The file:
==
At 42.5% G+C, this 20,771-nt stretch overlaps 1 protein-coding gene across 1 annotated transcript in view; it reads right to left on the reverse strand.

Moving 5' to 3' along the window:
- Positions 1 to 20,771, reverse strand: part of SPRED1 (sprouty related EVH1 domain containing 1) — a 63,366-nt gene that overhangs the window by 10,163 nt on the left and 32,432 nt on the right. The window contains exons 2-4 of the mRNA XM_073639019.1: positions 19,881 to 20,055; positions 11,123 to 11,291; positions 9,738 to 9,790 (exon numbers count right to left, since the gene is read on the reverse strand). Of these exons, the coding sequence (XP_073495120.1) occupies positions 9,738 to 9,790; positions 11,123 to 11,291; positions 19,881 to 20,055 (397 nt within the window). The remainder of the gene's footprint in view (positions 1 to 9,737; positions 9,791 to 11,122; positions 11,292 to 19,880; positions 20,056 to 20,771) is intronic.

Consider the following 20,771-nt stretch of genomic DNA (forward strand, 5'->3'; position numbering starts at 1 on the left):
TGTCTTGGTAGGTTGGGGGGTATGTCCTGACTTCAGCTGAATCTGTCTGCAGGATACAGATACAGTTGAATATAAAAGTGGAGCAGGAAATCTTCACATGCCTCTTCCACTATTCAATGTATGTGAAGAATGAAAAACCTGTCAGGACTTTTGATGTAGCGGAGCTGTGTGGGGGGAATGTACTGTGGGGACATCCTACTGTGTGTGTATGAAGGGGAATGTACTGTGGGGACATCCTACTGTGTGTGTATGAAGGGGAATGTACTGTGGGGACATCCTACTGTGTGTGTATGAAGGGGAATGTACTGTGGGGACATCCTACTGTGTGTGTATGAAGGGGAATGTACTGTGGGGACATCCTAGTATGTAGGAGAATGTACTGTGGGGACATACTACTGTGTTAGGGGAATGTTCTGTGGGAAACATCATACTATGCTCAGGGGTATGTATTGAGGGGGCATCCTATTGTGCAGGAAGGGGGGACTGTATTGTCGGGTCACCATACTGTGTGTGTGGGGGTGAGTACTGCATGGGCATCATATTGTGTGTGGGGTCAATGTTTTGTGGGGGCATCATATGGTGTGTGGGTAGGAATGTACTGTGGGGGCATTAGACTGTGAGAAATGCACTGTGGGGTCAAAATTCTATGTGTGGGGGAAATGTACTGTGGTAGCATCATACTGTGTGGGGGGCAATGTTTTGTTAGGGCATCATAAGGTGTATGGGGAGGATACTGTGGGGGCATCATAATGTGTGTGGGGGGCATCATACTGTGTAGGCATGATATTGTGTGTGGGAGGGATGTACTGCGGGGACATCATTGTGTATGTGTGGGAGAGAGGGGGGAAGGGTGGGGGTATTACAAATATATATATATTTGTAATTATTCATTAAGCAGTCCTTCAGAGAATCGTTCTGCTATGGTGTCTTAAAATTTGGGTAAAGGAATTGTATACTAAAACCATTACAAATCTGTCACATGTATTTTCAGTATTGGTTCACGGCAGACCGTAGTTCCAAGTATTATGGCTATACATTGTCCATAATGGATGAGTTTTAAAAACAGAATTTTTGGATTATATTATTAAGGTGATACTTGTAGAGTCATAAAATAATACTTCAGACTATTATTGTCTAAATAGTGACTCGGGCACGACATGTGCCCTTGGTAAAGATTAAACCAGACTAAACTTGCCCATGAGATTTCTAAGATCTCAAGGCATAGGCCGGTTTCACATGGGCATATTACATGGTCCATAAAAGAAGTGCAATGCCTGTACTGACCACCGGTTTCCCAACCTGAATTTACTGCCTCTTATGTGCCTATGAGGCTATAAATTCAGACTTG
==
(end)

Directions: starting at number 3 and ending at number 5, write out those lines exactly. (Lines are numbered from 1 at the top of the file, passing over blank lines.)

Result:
- Positions 1 to 20,771, reverse strand: part of SPRED1 (sprouty related EVH1 domain containing 1) — a 63,366-nt gene that overhangs the window by 10,163 nt on the left and 32,432 nt on the right. The window contains exons 2-4 of the mRNA XM_073639019.1: positions 19,881 to 20,055; positions 11,123 to 11,291; positions 9,738 to 9,790 (exon numbers count right to left, since the gene is read on the reverse strand). Of these exons, the coding sequence (XP_073495120.1) occupies positions 9,738 to 9,790; positions 11,123 to 11,291; positions 19,881 to 20,055 (397 nt within the window). The remainder of the gene's footprint in view (positions 1 to 9,737; positions 9,791 to 11,122; positions 11,292 to 19,880; positions 20,056 to 20,771) is intronic.

Consider the following 20,771-nt stretch of genomic DNA (forward strand, 5'->3'; position numbering starts at 1 on the left):
TGTCTTGGTAGGTTGGGGGGTATGTCCTGACTTCAGCTGAATCTGTCTGCAGGATACAGATACAGTTGAATATAAAAGTGGAGCAGGAAATCTTCACATGCCTCTTCCACTATTCAATGTATGTGAAGAATGAAAAACCTGTCAGGACTTTTGATGTAGCGGAGCTGTGTGGGGGGAATGTACTGTGGGGACATCCTACTGTGTGTGTATGAAGGGGAATGTACTGTGGGGACATCCTACTGTGTGTGTATGAAGGGGAATGTACTGTGGGGACATCCTACTGTGTGTGTATGAAGGGGAATGTACTGTGGGGACATCCTACTGTGTGTGTATGAAGGGGAATGTACTGTGGGGACATCCTAGTATGTAGGAGAATGTACTGTGGGGACATACTACTGTGTTAGGGGAATGTTCTGTGGGAAACATCATACTATGCTCAGGGGTATGTATTGAGGGGGCATCCTATTGTGCAGGAAGGGGGGACTGTATTGTCGGGTCACCATACTGTGTGTGTGGGGGTGAGTACTGCATGGGCATCATATTGTGTGTGGGGTCAATGTTTTGTGGGGGCATCATATGGTGTGTGGGTAGGAATGTACTGTGGGGGCATTAGACTGTGAGAAATGCACTGTGGGGTCAAAATTCTATGTGTGGGGGAAATGTACTGTGGTAGCATCATACTGTGTGGGGGGCAATGTTTTGTTAGGGCATCATAAGGTGTATGGGGAGGATACTGTGGGGGCATCATAATGTGTGTGGGGGGCATCATACTGTGTAGGCATGATATTGTGTGTGGGAGGGATGTACTGCGGGGACATCATTGTGTATGTGTGGGAGAGAGGGGGGAAGGGTGGGGGTATTACAAATATATATATATTTGTAATTATTCATTAAGCAGTCCTTCAGAGAATCGTTCTGCTATGGTGTCTTAAAATTTGGGTAAAGGAATTGTATACTAAAACCATTACAAATCTGTCACATGTATTTTCAGTATTGGTTCACGGCAGACCGTAGTTCCAAGTATTATGGCTATACATTGTCCATAATGGATGAGTTTTAAAAACAGAATTTTTGGATTATATTATTAAGGTGATACTTGTAGAGTCATAAAATAATACTTCAGACTATTATTGTCTAAATAGTGACTCGGGCACGACATGTGCCCTTGGTAAAGATTAAACCAGACTAAACTTGCCCATGAGATTTCTAAGATCTCAAGGCATAGGCCGGTTTCACATGGGCATATTACATGGTCCATAAAAGAAGTGCAATGCCTGTACTGACCACCGGTTTCCCAACCTGAATTTACTGCCTCTTATGTGCCTATGAGGCTATAAATTCAGACTTG